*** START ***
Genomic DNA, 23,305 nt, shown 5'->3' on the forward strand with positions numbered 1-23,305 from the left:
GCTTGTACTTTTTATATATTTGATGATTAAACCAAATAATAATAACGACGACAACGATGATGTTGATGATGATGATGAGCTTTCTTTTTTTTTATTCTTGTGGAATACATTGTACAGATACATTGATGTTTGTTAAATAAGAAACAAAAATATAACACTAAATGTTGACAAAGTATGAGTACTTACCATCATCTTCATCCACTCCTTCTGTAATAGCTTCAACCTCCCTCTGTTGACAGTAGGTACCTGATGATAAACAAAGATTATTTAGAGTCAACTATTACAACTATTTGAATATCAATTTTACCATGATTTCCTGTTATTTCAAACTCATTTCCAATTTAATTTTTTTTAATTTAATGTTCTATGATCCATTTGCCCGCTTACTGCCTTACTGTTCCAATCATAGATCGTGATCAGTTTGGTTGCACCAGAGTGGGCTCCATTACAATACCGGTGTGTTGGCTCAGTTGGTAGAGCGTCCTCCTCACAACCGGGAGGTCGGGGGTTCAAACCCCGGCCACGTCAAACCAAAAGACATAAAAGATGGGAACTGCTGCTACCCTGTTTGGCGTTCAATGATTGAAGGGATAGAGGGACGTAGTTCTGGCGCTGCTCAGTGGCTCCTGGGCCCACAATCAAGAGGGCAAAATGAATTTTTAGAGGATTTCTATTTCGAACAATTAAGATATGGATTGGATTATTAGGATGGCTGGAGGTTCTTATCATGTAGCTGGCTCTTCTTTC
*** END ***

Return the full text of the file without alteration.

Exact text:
Genomic DNA, 23,305 nt, shown 5'->3' on the forward strand with positions numbered 1-23,305 from the left:
GCTTGTACTTTTTATATATTTGATGATTAAACCAAATAATAATAACGACGACAACGATGATGTTGATGATGATGATGAGCTTTCTTTTTTTTTATTCTTGTGGAATACATTGTACAGATACATTGATGTTTGTTAAATAAGAAACAAAAATATAACACTAAATGTTGACAAAGTATGAGTACTTACCATCATCTTCATCCACTCCTTCTGTAATAGCTTCAACCTCCCTCTGTTGACAGTAGGTACCTGATGATAAACAAAGATTATTTAGAGTCAACTATTACAACTATTTGAATATCAATTTTACCATGATTTCCTGTTATTTCAAACTCATTTCCAATTTAATTTTTTTTAATTTAATGTTCTATGATCCATTTGCCCGCTTACTGCCTTACTGTTCCAATCATAGATCGTGATCAGTTTGGTTGCACCAGAGTGGGCTCCATTACAATACCGGTGTGTTGGCTCAGTTGGTAGAGCGTCCTCCTCACAACCGGGAGGTCGGGGGTTCAAACCCCGGCCACGTCAAACCAAAAGACATAAAAGATGGGAACTGCTGCTACCCTGTTTGGCGTTCAATGATTGAAGGGATAGAGGGACGTAGTTCTGGCGCTGCTCAGTGGCTCCTGGGCCCACAATCAAGAGGGCAAAATGAATTTTTAGAGGATTTCTATTTCGAACAATTAAGATATGGATTGGATTATTAGGATGGCTGGAGGTTCTTATCATGTAGCTGGCTCTTCTTTC